(Photo: princessdlaf/Getty Images)

And of course there is the issue of policing. Former New York City Mayor Rudy Guiliani took the center stage for Republicans Monday night with an epic rant about Making America Safe Again. He claimed, “When police come to save your life, they don't ask if you're Black or white." Say word? That is not what all available data from the Bureau of Justice Statistics demonstrates for decades. The pattern of disproportionate policing across America, and especially in big cities, is undisputed. Black communities suffer higher rates of surveillance, arrest, incarceration, sentencing and death at the hands of police despite the fact that there is no evidence that Black communities engage in high levels of criminal action. Indeed the Cleveland Police Department (CPD) is currently under a consent decree with the Department of Justice, which found in 2015 that the department engages in a pattern or practice of unreasonable force in violation of the Fourth Amendment including:

• The unnecessary and excessive use of deadly force, including shootings and head strikes with impact weapons;

• The unnecessary, excessive or retaliatory use of less lethal force including Tasers, chemical spray and fists;

• Excessive force against persons who are mentally ill or in crisis, including in cases where the officers were called exclusively for a welfare check; and

• The employment of poor and dangerous tactics that place officers in situations where avoidable force becomes inevitable, and places officers and civilians at unnecessary risk.

(Photo: Spencer Platt/Getty Images)

Mr. Guiliani is just wrong. In Cleveland it makes a big difference whether you are Black or white when the police show up. For unarmed Melissa Williams and Timothy Russell, it made 140 bullets worth of difference. For Tanisha Anderson, who was having a mental health episode, it was the difference between getting help and being killed. For 12-year-old Tamir Rice, it was the difference between life and death in a matter of seconds.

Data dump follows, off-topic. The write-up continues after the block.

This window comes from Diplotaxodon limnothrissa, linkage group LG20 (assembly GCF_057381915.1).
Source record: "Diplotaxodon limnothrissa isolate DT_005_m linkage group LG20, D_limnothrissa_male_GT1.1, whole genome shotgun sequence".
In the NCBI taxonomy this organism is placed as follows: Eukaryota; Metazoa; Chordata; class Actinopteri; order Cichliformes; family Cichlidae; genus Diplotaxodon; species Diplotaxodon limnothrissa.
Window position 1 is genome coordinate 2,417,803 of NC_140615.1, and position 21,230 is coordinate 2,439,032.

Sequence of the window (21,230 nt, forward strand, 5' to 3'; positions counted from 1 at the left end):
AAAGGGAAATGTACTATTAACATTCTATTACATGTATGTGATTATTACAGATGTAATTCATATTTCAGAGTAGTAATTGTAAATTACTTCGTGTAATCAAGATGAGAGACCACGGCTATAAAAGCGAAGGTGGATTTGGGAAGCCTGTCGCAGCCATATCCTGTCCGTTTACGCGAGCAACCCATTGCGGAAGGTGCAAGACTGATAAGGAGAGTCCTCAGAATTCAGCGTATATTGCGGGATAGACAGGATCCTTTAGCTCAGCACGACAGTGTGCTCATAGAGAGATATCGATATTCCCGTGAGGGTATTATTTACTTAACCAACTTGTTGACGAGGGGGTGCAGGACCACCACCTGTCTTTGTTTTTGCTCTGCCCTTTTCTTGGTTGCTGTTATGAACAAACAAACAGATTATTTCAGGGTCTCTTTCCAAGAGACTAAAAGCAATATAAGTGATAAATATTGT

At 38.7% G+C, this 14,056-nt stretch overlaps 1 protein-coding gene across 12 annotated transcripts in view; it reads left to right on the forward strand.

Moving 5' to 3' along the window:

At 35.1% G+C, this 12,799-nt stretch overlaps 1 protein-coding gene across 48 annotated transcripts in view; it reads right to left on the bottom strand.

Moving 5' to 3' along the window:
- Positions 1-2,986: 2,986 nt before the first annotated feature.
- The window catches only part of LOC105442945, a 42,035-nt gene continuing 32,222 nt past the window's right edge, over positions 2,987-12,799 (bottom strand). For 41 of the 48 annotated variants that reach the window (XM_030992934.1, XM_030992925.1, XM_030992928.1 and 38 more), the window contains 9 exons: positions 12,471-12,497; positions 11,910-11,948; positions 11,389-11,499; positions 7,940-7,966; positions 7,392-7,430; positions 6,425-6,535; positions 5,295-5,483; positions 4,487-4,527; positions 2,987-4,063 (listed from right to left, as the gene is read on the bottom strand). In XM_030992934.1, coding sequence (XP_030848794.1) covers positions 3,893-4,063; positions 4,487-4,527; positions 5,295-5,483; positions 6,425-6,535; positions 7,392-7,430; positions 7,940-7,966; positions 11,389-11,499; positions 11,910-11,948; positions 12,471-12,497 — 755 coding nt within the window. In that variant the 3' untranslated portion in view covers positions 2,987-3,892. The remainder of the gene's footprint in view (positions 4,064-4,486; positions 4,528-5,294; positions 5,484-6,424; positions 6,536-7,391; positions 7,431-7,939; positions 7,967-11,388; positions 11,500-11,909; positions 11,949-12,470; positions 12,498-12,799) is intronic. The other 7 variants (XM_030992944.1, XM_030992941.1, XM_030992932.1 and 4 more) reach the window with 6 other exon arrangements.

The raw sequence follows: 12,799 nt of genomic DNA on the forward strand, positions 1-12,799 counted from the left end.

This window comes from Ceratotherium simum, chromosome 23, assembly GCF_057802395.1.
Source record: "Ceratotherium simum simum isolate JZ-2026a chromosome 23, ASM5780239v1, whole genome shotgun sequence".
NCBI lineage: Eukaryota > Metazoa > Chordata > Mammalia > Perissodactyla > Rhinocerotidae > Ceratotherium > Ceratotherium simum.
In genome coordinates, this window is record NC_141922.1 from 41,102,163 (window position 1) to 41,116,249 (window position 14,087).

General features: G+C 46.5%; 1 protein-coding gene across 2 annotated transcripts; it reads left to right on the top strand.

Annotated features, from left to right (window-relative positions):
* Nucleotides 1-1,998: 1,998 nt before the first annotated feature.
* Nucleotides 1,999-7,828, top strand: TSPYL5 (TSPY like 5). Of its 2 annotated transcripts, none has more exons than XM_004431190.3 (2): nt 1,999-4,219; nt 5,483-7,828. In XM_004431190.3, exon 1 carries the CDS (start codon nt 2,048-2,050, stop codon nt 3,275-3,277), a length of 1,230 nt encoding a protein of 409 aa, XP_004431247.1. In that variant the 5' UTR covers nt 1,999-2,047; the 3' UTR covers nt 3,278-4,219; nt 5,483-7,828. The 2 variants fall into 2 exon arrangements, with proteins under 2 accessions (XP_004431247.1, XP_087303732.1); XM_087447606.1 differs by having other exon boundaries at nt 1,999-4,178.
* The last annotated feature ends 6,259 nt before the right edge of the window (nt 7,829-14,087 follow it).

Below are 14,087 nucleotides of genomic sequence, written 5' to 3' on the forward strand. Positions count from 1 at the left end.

(Photo: Spencer Platt/Getty Images)

I don’t want to leave the impression that Cleveland is a city without hope. Like many places it has problems and challenges, but Black communities in Cleveland are also organizing on their own behalf, working to improve the conditions and concerns facing them, and not waiting for leaders of either political Party to show up with solutions. On Monday I spoke with Rhonda Williams of the Social Justice Institute at Case Western Reserve University in Cleveland. I asked her if the continuing issues of poverty, environmental injustice, and unequal policing meant local Democratic leadership in the city had failed Black people. I asked if maybe it was time to go downtown and give the visiting Republican Party some serious consideration.

“Black people have to be strategic and creative. This is not about Democrats or Republicans. This is about what we have to do to be sure our communities have the resources and tools we need for long-term survival and thriving. Social justice goes far beyond elections. Yes, we must vote. People died for us to have the right to vote. Voting is a crucial first step and there is a lot at stake. But then we have to get to work in a lot of other ways. We have to be in our communities on the ground. Collecting stories, ensuring resources are fairly distributed, holding leaders and institutions accountable, and never forgetting that systems are just as important as individual choices."

 This is the Cleveland I wish we got to see on TV! 

Melissa Harris-Perry is a special correspondent for BET News. She is also the Maya Angelou Presidential Chair, and Editor at Large for

Written by Melissa Harris-Perry